Our conclusion was that the islands were essentially botanically sound and we would recommend to the PNPCSI board to look into developing projects for the island.
We realized we needed actual plant people, rather than the novices that Ipat, Rey and I were for a more thorough survey of the islands. For our next trip to the island on 6 to 7 February, we recruited PNPCSI heavy guns like Ronald Achacoso, Edwin Tadiosa, and Noel Malacad and the difference was immediately heard. As we walked the trails, we didn’t hear local names of plants, we heard scientific names.
All in all, we identified 81 plants species. List is below. But there are many more species that need identification.
Ronald pointed out a small low plant with rounded, deep green leaves and called it a Binangonan kamuning. He said it wasn’t really a kamuning but it was a popular bonsai plant. The plant is beginning to disappear from the wild due to demand from the bonsai market. Species name is still unclear.
We were able to identify many beach forest species but nothing outstanding or rare. The island’s caretaker named Vic had earlier released six goats on the islands. And while we saw neither hide nor hair of them, we saw signs of them: gnawed tree bark, truncated bushes and narrow little trails through the vegetation. After the team had toured all three sections of the islands, we came to these findings:
1. The islands possess a regular beach forest assemblage of species. Different areas held distinctly different combinations of species.
2. The species present on the islands are a combination of naturally occurring species and recently planted species such as the coconuts, mahogany, gmelina, Acacia falcata and a few other introduced garden species.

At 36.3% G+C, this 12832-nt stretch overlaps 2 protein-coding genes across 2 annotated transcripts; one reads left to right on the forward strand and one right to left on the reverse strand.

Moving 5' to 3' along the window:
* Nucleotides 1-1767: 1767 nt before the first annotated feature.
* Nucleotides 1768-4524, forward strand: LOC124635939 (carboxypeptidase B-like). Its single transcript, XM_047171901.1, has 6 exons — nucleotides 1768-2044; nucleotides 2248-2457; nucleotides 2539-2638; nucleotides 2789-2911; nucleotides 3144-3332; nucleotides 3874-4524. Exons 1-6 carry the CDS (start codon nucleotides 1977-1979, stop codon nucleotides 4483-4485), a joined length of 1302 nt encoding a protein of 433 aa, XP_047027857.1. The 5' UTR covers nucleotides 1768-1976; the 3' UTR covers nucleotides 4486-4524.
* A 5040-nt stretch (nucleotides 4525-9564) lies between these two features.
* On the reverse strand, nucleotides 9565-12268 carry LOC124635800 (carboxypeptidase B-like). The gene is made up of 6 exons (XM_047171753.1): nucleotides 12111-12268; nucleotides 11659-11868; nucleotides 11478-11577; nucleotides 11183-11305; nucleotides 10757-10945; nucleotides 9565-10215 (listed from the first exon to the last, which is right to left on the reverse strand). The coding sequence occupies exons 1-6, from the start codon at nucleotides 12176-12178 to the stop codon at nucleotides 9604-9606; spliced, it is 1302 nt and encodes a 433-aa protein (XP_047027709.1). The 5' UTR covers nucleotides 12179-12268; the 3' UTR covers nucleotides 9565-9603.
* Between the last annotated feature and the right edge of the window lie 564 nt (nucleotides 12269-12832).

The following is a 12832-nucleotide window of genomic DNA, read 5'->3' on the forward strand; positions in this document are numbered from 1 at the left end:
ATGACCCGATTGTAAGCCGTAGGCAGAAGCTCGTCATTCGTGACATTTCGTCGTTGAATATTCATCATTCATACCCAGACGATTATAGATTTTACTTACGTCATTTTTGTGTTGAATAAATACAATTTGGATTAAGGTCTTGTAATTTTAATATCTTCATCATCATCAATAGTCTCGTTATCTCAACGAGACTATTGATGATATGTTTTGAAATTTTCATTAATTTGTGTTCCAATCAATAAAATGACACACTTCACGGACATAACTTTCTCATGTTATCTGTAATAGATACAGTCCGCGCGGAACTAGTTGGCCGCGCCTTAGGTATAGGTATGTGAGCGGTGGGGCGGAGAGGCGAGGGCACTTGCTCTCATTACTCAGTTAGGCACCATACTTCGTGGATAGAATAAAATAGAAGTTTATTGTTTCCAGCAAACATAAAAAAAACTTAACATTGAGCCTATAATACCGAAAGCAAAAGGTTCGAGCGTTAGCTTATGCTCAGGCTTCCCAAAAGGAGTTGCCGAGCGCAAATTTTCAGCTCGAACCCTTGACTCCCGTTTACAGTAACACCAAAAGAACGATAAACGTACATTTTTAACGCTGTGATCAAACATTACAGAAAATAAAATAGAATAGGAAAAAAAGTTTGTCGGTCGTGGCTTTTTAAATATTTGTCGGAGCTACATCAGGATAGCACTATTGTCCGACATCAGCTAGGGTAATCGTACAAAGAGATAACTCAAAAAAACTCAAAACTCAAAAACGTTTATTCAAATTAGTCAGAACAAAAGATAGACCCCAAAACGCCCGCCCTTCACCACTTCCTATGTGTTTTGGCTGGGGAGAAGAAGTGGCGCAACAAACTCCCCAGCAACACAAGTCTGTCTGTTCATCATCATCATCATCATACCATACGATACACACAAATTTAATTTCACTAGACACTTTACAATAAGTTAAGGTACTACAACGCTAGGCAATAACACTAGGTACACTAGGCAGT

While we tasted fried calumpang seeds on the first trip, this time, some of us ventured to taste some ripe pandan fruit. As Ronald described it, “It’s like eating a fruit and getting flossed at the same time.” I think next time I’ll see about making a pasta sauce from the abundant shellfish in the rockpools.
Just was we were packing up to leave the island, Noel Malacad, who tended to wander off into the brush as we went through the trails, said he had discovered noteworthy in some remote part of the island. We dropped everything and headed to the spot. It involved threading our way through trees and undergrowth, partly following narrow little goat trails, partly forging through thorns and tricky, trippy roots and vines till we reached a cliffside. One false step and it was straight into the blue sea fifteen feet below. And there, in one glorious line along the cliffside were several huge calumpangs all leaning far out to the sea, their monster trunks curved gracefully, branches like arms flung out to the sea. One tree was barely hanging on, its roots all exposed. Such an impressive sight worthy of a Philippine tourism ad. I hope the calumpangs stay that way for a very long time and don’t get damaged by a typhoon.
Once back on the mainland, we brainstormed and drew up a short plan for the next actions. The group will urge the PNPCSI board to take on the project of managing the island and proposing a plan that involves beach forest restoration, botanical research, and responsible, sustainable tourism. While the plan is being developed, some short-term actions can already begin. We are coming into summer and this is the best time to reduce the invasive species by girding the larger invasive trees. We had girded two ipil-ipils and we will check their status on the next trip. We had already begun the process of segregating the large pile of trash the caretaker had amassed from the shoreline. Architect Rey plans to use the empty alcohol bottles for a future structure, while all the plastics are now collected into the large fiberglass pool that was once used to catch rainwater. There is still much trash to be collected from the island and either hauled off or put to some use. Walking trails aside from those already present have to be established for future possible geo-tagging of all vegetation as well as a possible future botanical tour. Much more work and plans to be done!